Quote(s)

The importance of rigourous self-examination before confronting evil

Author: Walter Wink
Book: Naming the Powers: The Language of Power in the New Testament, Page #130

"That is why we must not engage the Powers without rigorous examination of our own inner evil, which we often project onto our opponents. We must ask how we are like the very Power we oppose, and attempt to open these parts of ourselves to divine transformation. We must attempt to stop the spiral of violence both within ourselves and in our tactics vis-a-vis the Powers."

Noisy contemplation and crabgrass Christians

Author: Bill Callahan
Book: Noisy Contemplation, Page #62

"Noisy contemplation is for crabgrass Christians. Crabgrass grows anywhere. Its roots dig deep and bind the earth. It needs little care, is resistant to drought, wind, and sun. People can walk all over it and try to kill it. It will grow where there is even a crack in the sidewalk, but can burst forth in powerful growth when conditions are favorable.
...
Instead of seeking blocks of time to be alone, we can convert many small moments of our day into cumulative habits of prayer."

Cultivating a contemplation of nature as a spiritual discipline

Author: Bill Callahan
Book: Noisy Contemplation, Page #89

"We forget to look for rainbows when the rain clouds part near sunset. We get up too late to watch the dawn. We forget to gaze at the stars and to recall the vast light's journey to reach our eyes. We take the water for granted and wish the rain would go away. We stop bending low enough to witness the toiling ant. We lose our wonder for growing plants and the mysteries by which the seed falls to the earth and brings forth grain a hundredfold.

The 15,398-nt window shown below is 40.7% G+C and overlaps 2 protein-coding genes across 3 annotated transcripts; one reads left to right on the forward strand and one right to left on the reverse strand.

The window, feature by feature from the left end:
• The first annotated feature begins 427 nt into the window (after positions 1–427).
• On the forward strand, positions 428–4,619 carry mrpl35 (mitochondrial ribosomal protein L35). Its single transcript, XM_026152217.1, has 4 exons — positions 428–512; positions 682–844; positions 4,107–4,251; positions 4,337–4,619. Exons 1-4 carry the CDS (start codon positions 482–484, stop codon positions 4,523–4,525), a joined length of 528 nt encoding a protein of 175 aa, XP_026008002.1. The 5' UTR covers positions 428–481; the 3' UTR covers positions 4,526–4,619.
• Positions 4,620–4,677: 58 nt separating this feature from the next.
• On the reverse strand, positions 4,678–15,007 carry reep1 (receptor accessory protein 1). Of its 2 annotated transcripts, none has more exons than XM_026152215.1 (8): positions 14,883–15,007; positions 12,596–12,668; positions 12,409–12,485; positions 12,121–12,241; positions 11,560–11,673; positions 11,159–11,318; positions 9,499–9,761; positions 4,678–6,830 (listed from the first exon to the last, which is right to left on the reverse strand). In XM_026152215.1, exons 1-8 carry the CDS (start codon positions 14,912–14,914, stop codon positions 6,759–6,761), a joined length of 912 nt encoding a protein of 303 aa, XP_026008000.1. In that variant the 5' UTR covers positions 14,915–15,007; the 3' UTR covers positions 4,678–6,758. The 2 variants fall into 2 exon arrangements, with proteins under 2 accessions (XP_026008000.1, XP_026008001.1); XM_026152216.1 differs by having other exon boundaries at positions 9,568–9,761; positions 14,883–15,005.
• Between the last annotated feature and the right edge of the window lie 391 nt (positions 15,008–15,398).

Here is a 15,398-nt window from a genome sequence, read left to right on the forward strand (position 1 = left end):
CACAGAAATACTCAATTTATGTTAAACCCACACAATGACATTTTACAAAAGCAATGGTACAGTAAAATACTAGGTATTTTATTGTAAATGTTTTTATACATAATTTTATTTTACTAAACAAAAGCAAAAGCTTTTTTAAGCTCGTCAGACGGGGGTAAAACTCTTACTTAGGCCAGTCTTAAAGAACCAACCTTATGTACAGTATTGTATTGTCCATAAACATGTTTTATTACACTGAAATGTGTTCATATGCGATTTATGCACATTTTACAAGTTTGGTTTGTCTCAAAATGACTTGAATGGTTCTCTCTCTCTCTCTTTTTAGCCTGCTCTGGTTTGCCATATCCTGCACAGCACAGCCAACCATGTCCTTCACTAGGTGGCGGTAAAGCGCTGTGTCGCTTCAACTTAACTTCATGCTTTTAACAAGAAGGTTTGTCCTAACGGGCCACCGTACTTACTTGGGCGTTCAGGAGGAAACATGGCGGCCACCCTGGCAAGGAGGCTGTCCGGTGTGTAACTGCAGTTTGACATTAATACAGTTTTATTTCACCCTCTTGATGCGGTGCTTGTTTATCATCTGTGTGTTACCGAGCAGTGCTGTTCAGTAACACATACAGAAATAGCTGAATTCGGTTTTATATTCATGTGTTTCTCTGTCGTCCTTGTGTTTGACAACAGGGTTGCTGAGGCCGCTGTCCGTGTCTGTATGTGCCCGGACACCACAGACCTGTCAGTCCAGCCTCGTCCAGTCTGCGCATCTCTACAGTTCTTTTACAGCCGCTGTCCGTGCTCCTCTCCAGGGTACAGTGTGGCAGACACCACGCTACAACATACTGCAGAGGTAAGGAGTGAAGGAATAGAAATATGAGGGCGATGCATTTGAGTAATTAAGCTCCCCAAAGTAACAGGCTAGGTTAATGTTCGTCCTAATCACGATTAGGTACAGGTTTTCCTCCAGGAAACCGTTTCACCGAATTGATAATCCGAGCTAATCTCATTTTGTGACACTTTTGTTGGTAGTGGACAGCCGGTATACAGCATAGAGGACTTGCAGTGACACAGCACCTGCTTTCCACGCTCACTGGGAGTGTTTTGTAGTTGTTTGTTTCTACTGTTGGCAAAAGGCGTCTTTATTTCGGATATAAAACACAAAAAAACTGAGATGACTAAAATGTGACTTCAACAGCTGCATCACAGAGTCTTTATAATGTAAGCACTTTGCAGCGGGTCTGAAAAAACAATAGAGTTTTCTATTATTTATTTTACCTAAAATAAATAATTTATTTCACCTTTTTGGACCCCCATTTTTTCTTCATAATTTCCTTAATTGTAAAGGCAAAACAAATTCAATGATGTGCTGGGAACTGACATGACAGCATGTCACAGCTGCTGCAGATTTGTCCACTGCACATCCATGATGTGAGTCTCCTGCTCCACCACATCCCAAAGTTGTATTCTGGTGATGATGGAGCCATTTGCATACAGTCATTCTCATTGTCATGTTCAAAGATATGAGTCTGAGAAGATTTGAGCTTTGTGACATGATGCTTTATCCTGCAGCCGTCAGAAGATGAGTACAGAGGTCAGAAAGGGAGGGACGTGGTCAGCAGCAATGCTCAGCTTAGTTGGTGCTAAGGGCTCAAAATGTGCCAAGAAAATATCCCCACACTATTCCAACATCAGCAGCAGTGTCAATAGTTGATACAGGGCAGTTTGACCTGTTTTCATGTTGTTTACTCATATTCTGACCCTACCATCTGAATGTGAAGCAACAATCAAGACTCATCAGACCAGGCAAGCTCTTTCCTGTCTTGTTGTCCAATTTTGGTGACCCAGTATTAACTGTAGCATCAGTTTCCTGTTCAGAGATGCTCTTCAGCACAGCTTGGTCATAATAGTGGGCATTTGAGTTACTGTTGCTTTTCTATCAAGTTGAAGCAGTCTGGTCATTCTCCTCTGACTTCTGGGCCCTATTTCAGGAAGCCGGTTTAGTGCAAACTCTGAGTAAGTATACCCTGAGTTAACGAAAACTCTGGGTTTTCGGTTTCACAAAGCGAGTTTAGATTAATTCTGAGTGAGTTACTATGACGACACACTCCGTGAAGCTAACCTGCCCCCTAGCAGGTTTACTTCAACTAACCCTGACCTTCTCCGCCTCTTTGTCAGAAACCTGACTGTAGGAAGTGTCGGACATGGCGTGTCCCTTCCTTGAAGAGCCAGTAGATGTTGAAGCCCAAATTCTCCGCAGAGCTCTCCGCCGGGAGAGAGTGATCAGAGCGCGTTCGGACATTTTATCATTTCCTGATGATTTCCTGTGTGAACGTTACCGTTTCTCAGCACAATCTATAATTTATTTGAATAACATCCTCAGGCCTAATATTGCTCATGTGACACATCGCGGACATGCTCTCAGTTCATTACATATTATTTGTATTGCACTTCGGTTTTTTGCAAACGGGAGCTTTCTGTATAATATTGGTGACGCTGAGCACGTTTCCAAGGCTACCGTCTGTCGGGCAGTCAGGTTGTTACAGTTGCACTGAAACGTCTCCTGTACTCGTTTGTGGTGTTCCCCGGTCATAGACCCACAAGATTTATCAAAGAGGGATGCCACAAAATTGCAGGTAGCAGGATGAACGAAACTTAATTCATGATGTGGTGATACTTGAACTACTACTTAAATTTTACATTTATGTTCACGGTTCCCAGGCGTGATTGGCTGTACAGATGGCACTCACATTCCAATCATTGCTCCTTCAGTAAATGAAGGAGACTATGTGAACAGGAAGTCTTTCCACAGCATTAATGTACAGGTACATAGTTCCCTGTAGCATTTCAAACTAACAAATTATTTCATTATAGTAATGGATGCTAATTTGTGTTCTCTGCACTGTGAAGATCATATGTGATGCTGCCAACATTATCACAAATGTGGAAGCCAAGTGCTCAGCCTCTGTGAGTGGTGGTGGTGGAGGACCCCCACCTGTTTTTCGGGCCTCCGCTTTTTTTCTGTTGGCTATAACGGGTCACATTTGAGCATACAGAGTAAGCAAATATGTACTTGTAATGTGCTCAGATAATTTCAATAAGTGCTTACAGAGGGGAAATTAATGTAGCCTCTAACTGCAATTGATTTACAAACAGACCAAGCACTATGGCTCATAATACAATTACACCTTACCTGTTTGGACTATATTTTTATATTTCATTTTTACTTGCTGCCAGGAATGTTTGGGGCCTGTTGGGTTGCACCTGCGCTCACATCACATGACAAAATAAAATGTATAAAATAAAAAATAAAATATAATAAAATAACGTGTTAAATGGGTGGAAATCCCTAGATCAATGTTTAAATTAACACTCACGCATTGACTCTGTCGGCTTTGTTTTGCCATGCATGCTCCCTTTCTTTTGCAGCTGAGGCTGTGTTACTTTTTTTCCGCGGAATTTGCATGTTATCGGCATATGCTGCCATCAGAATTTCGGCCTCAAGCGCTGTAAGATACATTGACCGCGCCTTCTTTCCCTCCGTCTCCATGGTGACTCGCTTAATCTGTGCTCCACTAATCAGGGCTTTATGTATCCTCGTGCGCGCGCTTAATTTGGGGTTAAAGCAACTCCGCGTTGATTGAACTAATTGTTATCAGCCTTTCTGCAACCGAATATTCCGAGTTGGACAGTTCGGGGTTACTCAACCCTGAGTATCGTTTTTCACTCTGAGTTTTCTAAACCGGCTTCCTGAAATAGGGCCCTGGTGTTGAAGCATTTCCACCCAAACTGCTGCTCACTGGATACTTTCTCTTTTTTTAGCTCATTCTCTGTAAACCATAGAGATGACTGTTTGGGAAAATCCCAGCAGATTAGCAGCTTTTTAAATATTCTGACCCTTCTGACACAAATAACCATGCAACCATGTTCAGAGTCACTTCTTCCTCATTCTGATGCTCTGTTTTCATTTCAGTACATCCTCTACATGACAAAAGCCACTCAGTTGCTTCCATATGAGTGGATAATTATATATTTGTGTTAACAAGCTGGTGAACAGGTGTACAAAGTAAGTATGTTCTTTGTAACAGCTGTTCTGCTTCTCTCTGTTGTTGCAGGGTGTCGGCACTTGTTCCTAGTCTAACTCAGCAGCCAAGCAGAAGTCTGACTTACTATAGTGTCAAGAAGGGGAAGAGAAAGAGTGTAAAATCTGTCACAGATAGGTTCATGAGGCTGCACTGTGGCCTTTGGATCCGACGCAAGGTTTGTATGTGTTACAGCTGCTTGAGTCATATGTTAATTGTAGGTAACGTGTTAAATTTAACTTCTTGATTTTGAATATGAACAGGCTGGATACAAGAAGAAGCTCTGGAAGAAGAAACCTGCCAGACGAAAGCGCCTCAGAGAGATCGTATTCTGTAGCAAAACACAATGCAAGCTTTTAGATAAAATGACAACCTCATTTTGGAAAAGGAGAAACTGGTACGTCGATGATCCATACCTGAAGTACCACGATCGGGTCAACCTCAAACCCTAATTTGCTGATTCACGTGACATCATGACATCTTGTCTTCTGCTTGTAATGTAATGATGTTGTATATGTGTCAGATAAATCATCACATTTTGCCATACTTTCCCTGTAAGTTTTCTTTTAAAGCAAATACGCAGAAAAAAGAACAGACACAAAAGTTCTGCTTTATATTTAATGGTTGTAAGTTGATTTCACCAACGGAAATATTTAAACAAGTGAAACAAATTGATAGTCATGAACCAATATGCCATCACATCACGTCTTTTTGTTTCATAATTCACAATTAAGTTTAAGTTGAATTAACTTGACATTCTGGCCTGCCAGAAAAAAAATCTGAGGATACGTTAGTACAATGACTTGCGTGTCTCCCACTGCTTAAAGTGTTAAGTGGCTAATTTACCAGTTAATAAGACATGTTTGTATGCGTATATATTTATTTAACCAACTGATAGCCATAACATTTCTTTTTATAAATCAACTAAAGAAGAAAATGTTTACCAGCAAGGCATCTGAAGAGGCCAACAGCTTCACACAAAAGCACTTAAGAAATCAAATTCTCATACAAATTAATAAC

...
In the beginning, if we are rusty and out of practice, we shall have to remind ourselves constantly to open our eyes, our ears, and our hearts to what we see.
..
A quick glance at sunset or sunrise on a busy day can bond us with nature, even if no extended moments are available, just as a parent can bond with a child in a swift glance.
...

Lying as truth-telling in the context of the Holocaust

Author: Peter Rollins
Book: How (not) To Speak of God, Page #61

"...let us imagine that we are hiding some Jews in our house in Germany during the Second World War. Early one morning some soldiers come to our door as part of a routine check and ask if we are housing any Jews. In response to this question we have three options:

  1. we regretfully say 'yes', acknowledging that we are held under a higher moral law which requires that we do not deceive
  2. we say 'no', judging that it is the lesser of two evils
  3. we say 'no' and feel happy we told the truth

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